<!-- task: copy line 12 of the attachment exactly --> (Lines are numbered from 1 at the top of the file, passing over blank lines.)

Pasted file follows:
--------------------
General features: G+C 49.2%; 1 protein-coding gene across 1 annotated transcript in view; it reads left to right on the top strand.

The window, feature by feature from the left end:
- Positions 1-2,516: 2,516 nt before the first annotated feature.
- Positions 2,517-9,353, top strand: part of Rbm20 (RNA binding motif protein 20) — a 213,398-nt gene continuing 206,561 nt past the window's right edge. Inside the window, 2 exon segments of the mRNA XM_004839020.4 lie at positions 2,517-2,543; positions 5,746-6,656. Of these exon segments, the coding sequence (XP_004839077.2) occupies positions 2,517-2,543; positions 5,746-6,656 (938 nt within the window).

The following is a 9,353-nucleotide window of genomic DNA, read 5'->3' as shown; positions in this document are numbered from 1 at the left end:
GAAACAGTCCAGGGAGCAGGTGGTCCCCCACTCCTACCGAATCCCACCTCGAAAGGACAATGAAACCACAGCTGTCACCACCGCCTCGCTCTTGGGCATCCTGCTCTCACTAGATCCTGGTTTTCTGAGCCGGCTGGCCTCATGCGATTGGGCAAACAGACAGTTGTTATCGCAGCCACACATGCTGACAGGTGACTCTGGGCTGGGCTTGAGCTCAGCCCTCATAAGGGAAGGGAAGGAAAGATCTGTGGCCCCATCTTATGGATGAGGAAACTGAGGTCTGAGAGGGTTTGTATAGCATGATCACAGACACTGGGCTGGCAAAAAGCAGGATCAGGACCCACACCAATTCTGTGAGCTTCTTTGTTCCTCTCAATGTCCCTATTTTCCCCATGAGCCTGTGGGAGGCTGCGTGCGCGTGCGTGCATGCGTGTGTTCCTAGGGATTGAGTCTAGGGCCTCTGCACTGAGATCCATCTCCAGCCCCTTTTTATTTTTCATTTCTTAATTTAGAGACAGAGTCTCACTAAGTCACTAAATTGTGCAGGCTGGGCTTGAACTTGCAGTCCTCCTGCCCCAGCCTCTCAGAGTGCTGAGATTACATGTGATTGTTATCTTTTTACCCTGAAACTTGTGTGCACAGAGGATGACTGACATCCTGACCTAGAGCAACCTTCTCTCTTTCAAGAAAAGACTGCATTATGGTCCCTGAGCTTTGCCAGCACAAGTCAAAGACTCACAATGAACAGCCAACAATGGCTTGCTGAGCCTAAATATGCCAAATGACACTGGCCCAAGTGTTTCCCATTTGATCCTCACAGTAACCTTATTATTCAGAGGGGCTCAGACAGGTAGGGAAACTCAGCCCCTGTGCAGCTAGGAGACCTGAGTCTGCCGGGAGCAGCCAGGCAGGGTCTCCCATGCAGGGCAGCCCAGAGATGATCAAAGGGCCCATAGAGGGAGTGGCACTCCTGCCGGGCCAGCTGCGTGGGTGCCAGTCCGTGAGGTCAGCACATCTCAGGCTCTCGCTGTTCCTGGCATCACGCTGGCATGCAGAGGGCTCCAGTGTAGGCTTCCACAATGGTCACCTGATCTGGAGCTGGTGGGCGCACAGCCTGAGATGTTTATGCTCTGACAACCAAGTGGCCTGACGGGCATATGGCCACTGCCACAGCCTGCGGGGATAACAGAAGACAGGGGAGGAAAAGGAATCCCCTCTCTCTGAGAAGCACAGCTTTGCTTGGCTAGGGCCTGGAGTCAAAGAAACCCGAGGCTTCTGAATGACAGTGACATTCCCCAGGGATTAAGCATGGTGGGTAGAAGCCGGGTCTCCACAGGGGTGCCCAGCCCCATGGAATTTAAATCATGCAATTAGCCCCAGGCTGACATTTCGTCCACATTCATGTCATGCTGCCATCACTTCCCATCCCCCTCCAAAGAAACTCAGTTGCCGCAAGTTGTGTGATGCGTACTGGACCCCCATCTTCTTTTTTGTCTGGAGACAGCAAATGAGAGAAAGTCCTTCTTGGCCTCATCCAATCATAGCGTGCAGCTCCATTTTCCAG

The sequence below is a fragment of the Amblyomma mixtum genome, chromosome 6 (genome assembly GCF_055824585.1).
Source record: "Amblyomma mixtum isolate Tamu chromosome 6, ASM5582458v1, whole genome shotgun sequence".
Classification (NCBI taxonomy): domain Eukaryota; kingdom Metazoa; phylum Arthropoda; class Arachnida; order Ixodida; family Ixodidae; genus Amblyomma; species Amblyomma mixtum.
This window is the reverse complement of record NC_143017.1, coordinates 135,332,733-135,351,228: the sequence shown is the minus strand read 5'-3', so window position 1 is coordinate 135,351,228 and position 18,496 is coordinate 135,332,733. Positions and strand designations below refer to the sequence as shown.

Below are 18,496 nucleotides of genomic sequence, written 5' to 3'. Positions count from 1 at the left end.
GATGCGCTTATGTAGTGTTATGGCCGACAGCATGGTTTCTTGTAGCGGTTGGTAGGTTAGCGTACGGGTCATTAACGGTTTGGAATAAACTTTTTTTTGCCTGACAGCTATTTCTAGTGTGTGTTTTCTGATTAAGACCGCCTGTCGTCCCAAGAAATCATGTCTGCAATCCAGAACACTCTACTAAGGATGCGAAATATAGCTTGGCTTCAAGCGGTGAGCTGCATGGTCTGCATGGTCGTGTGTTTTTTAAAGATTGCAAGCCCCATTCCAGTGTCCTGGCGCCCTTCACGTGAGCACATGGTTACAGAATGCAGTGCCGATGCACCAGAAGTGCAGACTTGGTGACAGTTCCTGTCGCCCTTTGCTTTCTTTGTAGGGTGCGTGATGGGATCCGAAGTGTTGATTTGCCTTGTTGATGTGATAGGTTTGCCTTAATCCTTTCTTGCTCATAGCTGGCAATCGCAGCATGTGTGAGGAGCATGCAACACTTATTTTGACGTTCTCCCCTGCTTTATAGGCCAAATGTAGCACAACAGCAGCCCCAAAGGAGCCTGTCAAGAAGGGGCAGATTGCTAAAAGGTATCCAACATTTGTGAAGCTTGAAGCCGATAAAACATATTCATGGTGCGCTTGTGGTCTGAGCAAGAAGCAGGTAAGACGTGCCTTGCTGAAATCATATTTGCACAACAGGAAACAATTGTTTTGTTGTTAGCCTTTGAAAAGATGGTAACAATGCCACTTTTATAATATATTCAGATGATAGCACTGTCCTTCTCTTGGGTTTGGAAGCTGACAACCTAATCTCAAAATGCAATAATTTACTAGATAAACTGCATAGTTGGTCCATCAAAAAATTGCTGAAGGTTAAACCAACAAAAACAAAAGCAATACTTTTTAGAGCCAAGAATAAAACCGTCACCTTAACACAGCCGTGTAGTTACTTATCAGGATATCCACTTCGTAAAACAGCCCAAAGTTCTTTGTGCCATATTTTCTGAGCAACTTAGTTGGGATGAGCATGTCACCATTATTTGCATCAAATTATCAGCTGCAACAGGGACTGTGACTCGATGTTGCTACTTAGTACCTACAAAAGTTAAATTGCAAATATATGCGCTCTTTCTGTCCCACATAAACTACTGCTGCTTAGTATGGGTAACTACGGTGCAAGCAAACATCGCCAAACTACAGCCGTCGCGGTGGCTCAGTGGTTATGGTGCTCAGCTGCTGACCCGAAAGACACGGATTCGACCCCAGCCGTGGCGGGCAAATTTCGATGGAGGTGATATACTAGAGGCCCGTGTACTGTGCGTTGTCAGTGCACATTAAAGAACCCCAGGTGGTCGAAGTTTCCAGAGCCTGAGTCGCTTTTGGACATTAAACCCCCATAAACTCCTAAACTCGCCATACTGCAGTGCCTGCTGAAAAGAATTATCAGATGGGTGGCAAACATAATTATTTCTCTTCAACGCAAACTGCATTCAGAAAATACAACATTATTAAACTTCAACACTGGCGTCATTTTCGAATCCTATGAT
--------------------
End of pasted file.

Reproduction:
GATGCGCTTATGTAGTGTTATGGCCGACAGCATGGTTTCTTGTAGCGGTTGGTAGGTTAGCGTACGGGTCATTAACGGTTTGGAATAAACTTTTTTTTGCCTGACAGCTATTTCTAGTGTGTGTTTTCTGATTAAGACCGCCTGTCGTCCCAAGAAATCATGTCTGCAATCCAGAACACTCTACTAAGGATGCGAAATATAGCTTGGCTTCAAGCGGTGAGCTGCATGGTCTGCATGGTCGTGTGTTTTTTAAAGATTGCAAGCCCCATTCCAGTGTCCTGGCGCCCTTCACGTGAGCACATGGTTACAGAATGCAGTGCCGATGCACCAGAAGTGCAGACTTGGTGACAGTTCCTGTCGCCCTTTGCTTTCTTTGTAGGGTGCGTGATGGGATCCGAAGTGTTGATTTGCCTTGTTGATGTGATAGGTTTGCCTTAATCCTTTCTTGCTCATAGCTGGCAATCGCAGCATGTGTGAGGAGCATGCAACACTTATTTTGACGTTCTCCCCTGCTTTATAGGCCAAATGTAGCACAACAGCAGCCCCAAAGGAGCCTGTCAAGAAGGGGCAGATTGCTAAAAGGTATCCAACATTTGTGAAGCTTGAAGCCGATAAAACATATTCATGGTGCGCTTGTGGTCTGAGCAAGAAGCAGGTAAGACGTGCCTTGCTGAAATCATATTTGCACAACAGGAAACAATTGTTTTGTTGTTAGCCTTTGAAAAGATGGTAACAATGCCACTTTTATAATATATTCAGATGATAGCACTGTCCTTCTCTTGGGTTTGGAAGCTGACAACCTAATCTCAAAATGCAATAATTTACTAGATAAACTGCATAGTTGGTCCATCAAAAAATTGCTGAAGGTTAAACCAACAAAAACAAAAGCAATACTTTTTAGAGCCAAGAATAAAACCGTCACCTTAACACAGCCGTGTAGTTACTTATCAGGATATCCACTTCGTAAAACAGCCCAAAGTTCTTTGTGCCATATTTTCTGAGCAACTTAGTTGGGATGAGCATGTCACCATTATTTGCATCAAATTATCAGCTGCAACAGGGACTGTGACTCGATGTTGCTACTTAGTACCTACAAAAGTTAAATTGCAAATATATGCGCTCTTTCTGTCCCACATAAACTACTGCTGCTTAGTATGGGTAACTACGGTGCAAGCAAACATCGCCAAACTACAGCCGTCGCGGTGGCTCAGTGGTTATGGTGCTCAGCTGCTGACCCGAAAGACACGGATTCGACCCCAGCCGTGGCGGGCAAATTTCGATGGAGGTGATATACTAGAGGCCCGTGTACTGTGCGTTGTCAGTGCACATTAAAGAACCCCAGGTGGTCGAAGTTTCCAGAGCCTGAGTCGCTTTTGGACATTAAACCCCCATAAACTCCTAAACTCGCCATACTGCAGTGCCTGCTGAAAAGAATTATCAGATGGGTGGCAAACATAATTATTTCTCTTCAACGCAAACTGCATTCAGAAAATACAACATTATTAAACTTCAACACTGGCGTCATTTTCGAATCCTATGAT